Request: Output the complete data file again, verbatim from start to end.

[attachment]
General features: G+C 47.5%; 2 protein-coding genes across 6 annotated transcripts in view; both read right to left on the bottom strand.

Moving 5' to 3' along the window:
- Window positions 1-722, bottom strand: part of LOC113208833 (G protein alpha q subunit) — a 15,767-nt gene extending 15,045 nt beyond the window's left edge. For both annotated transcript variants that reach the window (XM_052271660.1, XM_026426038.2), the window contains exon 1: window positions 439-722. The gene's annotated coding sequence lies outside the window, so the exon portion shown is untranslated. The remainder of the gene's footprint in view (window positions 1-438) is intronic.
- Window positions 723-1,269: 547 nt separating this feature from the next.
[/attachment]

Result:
General features: G+C 47.5%; 2 protein-coding genes across 6 annotated transcripts in view; both read right to left on the bottom strand.

Moving 5' to 3' along the window:
- Window positions 1-722, bottom strand: part of LOC113208833 (G protein alpha q subunit) — a 15,767-nt gene extending 15,045 nt beyond the window's left edge. For both annotated transcript variants that reach the window (XM_052271660.1, XM_026426038.2), the window contains exon 1: window positions 439-722. The gene's annotated coding sequence lies outside the window, so the exon portion shown is untranslated. The remainder of the gene's footprint in view (window positions 1-438) is intronic.
- Window positions 723-1,269: 547 nt separating this feature from the next.